Moving to a cleaner economy will require greater investment in education, broader rollout of energy efficiency, green building programs and a level playing field that allows renewable power to compete with the fossil fuel sector, local policy makers, business leaders and others said Friday.
The wide-ranging discussion, featuring more than two dozen representatives from industry, government and schools, came at the second annual Sonoma Renewable Strategies Conference at Santa Rosa Junior College.
The day-long event included sessions on jobs and finance, training and education, agriculture and public policy.
"We're talking about all of the pieces that we need in place to jumpstart a renewable energy future in Sonoma County," said Stas Margaronis, the Santa Rosa-based founder of Rebuild The United States, a group focused on renewable energy development. It organized the conference in partnership with the junior college's Associated Students, the student body government group.
Speakers touted economic, social and environmental benefits of a wider transition to clean energy sources and sustainable business practices.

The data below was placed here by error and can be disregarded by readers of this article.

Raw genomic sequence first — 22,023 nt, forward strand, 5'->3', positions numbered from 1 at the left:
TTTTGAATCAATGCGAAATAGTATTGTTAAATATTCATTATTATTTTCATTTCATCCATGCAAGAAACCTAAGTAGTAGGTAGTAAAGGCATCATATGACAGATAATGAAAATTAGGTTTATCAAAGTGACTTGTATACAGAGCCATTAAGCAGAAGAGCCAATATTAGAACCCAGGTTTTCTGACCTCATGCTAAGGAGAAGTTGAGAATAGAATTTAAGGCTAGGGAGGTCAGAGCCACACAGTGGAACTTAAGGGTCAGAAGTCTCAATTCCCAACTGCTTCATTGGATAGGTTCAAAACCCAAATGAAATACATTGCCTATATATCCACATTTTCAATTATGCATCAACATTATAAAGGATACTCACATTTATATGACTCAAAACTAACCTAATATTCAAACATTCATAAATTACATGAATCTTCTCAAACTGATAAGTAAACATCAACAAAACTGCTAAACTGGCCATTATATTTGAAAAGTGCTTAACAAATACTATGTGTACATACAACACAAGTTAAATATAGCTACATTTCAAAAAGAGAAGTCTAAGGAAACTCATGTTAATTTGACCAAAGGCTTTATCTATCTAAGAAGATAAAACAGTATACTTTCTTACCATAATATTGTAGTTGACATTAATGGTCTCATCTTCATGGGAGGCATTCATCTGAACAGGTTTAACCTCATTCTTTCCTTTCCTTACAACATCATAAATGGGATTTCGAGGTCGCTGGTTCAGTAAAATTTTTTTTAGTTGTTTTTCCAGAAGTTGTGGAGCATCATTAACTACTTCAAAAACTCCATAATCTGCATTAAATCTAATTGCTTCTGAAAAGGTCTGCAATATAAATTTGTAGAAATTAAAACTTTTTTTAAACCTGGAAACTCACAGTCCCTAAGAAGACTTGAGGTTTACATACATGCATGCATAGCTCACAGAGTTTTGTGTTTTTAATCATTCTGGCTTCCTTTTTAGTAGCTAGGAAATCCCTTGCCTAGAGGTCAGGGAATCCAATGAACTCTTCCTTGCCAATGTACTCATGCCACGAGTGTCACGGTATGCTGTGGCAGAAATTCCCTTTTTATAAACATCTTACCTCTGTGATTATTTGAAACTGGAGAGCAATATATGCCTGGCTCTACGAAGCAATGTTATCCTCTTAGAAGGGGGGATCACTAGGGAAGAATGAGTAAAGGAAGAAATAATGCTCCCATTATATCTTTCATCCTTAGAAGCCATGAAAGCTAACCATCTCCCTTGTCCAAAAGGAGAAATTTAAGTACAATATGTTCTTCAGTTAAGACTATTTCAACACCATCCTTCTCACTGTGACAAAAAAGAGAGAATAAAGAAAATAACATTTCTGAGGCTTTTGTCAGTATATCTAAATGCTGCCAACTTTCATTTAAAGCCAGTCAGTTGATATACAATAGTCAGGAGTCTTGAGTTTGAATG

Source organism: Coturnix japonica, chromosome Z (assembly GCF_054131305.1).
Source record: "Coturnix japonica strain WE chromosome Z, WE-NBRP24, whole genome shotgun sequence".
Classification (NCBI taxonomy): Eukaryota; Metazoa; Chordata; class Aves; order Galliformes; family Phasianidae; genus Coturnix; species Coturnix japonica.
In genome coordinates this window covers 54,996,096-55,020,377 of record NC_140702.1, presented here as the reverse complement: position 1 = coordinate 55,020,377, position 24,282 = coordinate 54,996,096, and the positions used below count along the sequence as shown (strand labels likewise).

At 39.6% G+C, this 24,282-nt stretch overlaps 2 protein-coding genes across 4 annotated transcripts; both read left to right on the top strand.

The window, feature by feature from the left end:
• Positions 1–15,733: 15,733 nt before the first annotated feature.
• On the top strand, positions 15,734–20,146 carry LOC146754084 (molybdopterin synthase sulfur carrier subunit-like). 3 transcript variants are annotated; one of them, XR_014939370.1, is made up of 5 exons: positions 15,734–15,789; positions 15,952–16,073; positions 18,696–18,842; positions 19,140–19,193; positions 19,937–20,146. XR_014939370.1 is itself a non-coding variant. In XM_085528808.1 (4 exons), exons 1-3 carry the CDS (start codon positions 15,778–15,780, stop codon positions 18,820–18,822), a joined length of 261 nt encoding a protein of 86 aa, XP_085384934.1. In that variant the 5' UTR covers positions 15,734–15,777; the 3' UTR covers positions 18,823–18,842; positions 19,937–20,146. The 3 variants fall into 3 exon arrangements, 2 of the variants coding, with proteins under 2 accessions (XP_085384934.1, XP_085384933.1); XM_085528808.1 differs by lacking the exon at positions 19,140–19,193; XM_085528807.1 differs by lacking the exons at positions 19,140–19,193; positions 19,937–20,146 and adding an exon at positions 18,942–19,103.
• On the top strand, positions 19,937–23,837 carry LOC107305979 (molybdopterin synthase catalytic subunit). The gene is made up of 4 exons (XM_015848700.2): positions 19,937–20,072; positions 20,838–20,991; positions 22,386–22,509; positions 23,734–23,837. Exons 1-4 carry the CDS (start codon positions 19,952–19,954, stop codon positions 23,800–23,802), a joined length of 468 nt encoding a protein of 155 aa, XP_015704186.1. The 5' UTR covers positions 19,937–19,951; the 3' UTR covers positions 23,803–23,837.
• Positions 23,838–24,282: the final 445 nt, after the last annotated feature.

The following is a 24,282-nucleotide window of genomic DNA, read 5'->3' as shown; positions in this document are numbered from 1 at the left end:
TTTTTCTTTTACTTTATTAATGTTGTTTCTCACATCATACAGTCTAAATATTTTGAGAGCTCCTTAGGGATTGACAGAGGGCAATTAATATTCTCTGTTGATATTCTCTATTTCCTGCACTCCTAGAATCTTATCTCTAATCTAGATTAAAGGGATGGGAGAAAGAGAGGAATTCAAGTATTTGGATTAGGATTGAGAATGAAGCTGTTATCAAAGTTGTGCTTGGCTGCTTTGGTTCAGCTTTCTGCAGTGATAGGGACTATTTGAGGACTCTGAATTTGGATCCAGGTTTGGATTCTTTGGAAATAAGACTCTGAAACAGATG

That effort starts with putting more people to work, especially in the relatively small field of renewable energy, they said. Nationwide, the sector accounts for about 3.4 million jobs, or about 2 percent of the U.S. workforce, according to news reports and national labor statistics.
Yet few programs exist to open up those opportunities for students, and labor laws can block hands-on experience for those under 18, local teachers said.
"That's a disconnect," said Len Greenwood, a Montgomery High School teacher whose green career program is in its sixth year and is being evaluated as a model for other schools.
Rep. Jared Huffman, D-San Rafael, said lucrative tax subsidies and new drilling techniques are sure to extend the current oil and gas boom, putting renewable energy at a sharp disadvantage. With Congress divided over the value of solar, wind and other clean power sources, change is dependent on local efforts, he said.
"It's a tough road ahead, and it may get tougher before it gets easier," Huffman said.